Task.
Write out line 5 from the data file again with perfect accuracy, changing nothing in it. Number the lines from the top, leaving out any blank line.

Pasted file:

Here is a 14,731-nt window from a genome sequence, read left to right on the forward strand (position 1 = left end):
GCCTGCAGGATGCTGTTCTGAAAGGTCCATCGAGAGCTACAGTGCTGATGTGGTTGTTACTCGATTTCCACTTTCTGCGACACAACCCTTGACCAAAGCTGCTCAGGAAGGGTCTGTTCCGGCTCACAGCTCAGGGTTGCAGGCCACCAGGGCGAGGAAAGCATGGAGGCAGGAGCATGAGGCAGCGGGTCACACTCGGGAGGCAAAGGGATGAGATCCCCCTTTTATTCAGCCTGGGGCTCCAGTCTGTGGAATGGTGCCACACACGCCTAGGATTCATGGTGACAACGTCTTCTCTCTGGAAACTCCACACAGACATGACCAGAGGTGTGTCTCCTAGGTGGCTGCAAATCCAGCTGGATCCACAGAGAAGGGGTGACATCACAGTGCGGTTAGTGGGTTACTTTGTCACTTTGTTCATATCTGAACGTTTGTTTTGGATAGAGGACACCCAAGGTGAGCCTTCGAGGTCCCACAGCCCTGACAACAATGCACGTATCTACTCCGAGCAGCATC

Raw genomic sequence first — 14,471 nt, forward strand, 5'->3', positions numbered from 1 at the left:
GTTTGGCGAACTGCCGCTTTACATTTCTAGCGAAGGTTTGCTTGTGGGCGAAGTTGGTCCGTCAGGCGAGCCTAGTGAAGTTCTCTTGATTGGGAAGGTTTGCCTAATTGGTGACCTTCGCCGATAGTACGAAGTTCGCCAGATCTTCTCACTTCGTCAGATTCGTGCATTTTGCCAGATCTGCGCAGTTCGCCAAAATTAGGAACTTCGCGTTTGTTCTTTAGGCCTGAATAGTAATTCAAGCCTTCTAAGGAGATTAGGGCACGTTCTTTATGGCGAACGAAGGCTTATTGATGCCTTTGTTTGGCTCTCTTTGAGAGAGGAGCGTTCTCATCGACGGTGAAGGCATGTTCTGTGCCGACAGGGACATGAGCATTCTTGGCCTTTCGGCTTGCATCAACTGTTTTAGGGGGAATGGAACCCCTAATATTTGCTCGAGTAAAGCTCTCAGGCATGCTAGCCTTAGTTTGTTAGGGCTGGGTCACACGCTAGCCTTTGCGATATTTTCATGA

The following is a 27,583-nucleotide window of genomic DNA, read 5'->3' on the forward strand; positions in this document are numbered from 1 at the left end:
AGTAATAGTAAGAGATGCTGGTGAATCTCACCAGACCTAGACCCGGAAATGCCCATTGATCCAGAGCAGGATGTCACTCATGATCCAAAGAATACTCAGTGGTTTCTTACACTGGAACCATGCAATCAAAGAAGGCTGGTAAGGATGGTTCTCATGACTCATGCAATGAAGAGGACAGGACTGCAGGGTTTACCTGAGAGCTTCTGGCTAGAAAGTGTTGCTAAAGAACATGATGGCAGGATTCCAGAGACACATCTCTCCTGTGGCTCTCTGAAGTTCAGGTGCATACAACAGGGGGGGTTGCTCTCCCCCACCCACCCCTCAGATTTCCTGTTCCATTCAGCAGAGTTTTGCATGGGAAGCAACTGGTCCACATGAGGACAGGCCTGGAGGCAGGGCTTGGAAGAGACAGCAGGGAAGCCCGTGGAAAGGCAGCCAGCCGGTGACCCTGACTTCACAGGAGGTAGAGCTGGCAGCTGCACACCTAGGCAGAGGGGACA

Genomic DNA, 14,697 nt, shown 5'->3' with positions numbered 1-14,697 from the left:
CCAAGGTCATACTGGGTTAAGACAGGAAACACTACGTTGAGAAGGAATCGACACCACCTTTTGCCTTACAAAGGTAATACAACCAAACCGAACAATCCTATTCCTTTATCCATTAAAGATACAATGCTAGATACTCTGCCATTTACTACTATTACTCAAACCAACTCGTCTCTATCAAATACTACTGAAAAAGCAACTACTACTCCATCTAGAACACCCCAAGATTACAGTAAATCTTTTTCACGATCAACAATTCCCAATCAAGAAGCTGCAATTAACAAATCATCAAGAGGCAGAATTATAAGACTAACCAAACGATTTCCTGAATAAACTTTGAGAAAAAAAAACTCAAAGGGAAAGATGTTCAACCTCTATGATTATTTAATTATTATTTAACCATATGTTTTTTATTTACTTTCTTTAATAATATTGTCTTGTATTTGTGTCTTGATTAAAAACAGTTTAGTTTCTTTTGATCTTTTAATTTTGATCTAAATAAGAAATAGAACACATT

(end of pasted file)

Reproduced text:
The following is a 27,583-nucleotide window of genomic DNA, read 5'->3' on the forward strand; positions in this document are numbered from 1 at the left end: